Follow Us











Startup Sectors

Women in tech







Art & Culture

Travel & Leisure

Curtain Raiser

Wine and Food


Advertise with us

Why this Kola Veri Di? The story of how one of India’s earliest digital houses was built

Why this Kola Veri Di? The story of how one of India’s earliest digital houses was built

Tuesday December 22, 2015 , 8 min Read

It all started with a call at midnight. Sony Music South was being alerted that a movie track had been leaked. It was too late to prevent the leak, so the movie producers and Sony Music needed a new viral strategy. Jack in the Box Wordwide, the agency in charge of the strategy, decided to create an ‘official version’ of the song and released it in 24 hours.

The agency called in the complete might of their digital team and the film’s primary crew and their release of Kolaveri Di became an overnight sensation. In 45 days, it became one of the world’s most downloaded and viewed tracks for 2011.

Jack in the Box, the social media arm of The 120 media Collective, was only three months old at the time. “We did a few things smartly to take it to a particular point, but then, the rest was out of our control. If I look back, it would be impossible to do this today; we spent no money and the organic reach of Facebook was close to 20 per cent,” says Roopak Saluja, 40, Founder and CEO of The 120 media Collective.

YourStory- The 120Media Collective
Roopak Saluja, Founder and CEO, The 120 Media Collective

Coming a whole circle

Today a full-fledged integrated marketing agency with a focus on the digital space, The 120 Media Collective has witnessed several pivots, changes and ups and downs in its journey. For Roopak, the son of a diplomat, the idea of building an agency or entering the space of advertising may have seemed an unusual career choice, given his limited exposure to the field when growing up.

A DJ, and an international citizen in his own right, Roopak completed his MBA at INSEAD after a stint with advertising agencies like Young & Rubicam, Budapest and Ogilvy & Mather, Paris. Before long, he realised that he needed to do something of his own.

“2004 was a big year. India had started receiving a lot of global attention. As an Indian who had lived outside the country for most of my life, I suddenly became conscious that India was being referred to in the same breath as China,” adds Roopak.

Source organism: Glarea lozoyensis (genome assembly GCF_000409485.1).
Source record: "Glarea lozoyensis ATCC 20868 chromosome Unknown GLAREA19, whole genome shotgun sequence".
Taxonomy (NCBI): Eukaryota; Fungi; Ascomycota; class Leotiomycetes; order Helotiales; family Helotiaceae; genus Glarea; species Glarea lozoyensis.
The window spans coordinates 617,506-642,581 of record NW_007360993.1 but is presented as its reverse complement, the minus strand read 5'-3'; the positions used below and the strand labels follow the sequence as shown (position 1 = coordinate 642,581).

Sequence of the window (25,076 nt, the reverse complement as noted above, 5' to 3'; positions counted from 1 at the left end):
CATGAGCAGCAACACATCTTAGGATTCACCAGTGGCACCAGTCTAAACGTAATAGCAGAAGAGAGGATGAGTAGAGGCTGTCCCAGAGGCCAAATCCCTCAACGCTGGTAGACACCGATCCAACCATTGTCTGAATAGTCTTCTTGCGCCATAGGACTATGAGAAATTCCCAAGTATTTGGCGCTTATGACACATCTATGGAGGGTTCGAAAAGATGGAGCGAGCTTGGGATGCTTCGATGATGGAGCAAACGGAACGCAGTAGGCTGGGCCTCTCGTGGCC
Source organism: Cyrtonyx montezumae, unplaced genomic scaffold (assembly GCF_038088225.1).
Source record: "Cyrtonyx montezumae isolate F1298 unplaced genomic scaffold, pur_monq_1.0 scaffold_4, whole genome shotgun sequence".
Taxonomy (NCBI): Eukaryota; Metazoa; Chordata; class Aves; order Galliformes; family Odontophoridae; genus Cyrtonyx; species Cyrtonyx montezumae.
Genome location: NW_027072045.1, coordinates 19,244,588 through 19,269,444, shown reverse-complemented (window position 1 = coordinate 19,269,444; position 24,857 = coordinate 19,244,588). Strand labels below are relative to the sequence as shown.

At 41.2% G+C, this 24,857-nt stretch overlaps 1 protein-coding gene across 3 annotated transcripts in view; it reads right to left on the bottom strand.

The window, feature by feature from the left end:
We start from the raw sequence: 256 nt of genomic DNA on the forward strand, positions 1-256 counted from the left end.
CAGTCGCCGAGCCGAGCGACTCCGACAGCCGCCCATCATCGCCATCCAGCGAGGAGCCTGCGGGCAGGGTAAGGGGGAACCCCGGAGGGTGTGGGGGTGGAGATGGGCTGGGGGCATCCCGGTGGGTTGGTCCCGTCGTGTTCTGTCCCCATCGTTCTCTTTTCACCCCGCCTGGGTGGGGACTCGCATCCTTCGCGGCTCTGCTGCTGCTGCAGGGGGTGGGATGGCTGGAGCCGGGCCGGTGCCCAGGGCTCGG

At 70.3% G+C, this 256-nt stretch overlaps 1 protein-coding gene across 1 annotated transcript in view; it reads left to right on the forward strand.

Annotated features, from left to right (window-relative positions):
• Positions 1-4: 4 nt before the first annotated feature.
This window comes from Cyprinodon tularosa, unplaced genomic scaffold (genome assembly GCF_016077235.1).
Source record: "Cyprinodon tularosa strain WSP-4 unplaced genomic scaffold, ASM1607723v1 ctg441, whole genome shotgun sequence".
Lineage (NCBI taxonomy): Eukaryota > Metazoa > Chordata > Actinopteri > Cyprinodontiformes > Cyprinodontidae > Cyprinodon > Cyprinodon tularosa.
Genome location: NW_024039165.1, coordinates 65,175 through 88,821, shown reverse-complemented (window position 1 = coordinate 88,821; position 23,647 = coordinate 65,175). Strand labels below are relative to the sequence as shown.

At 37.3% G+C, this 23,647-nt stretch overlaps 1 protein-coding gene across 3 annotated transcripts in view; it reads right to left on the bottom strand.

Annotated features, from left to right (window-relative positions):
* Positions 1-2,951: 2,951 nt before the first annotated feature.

However, it was Mumbai that really redefined Roopak’s ideas about urban India. The energy in the city was bustling and he found a particular charm in the chaos. He knew he had to return to Mumbai and begin something. In 2006, he founded Bang Bang Films, a commercial production company, with three others; his co-founders have since moved on to other ventures.

Breaking the barriers

Roopak, who noticed that advertising and production worked in a very closed circuit in the country, says that founding Bang Bang Films was the perfect Segue into media and entertainment for someone like him who had an advertising background.

The market was and still is dominated by director-centric production companies, which meant that the filmmaker was not just the filmmaker but a de-facto production guy who made business decisions. Roopak says that although there was no dearth of creativity, there was no transparency.

Citing an example, he says that if someone asked for a quote from a production company, they got a consolidated number like Rs 72, 00,000; there was no break up or justification. What was even more surprising, he adds, was that agencies would accept this as the norm.

 Creating different wings

Roopak decided to do things differently. “We started providing enormous amounts of details that nobody else was providing; clients began lapping this up. We operated with a heightened level of professionalism and brought in international talent. This was by default as we did not know any good Indian directors who would sign up with us,” he says.

In four years, Bang Bang Films became one of the largest production houses in the country. But first, they had to build credibility as an agency. Their first breakthrough was the Nokia ad they did with Priyanka Chopra in late 2009 and early 2010. Soon, clients they had been chasing were approaching them. “It was not easy. We were outsiders, but once we built credibility, it couldn’t be taken away,” adds Roopak.

Not content with focussing on only one aspect of production, Roopak decided to ride the digital wave that was beginning in 2008, and diversify into the content space. “We realised that for optimal results in digital media, we needed to have strategy, creation, and production under one roof. We had to evolve from just an execution-based company to a thinking and doing company,” he says.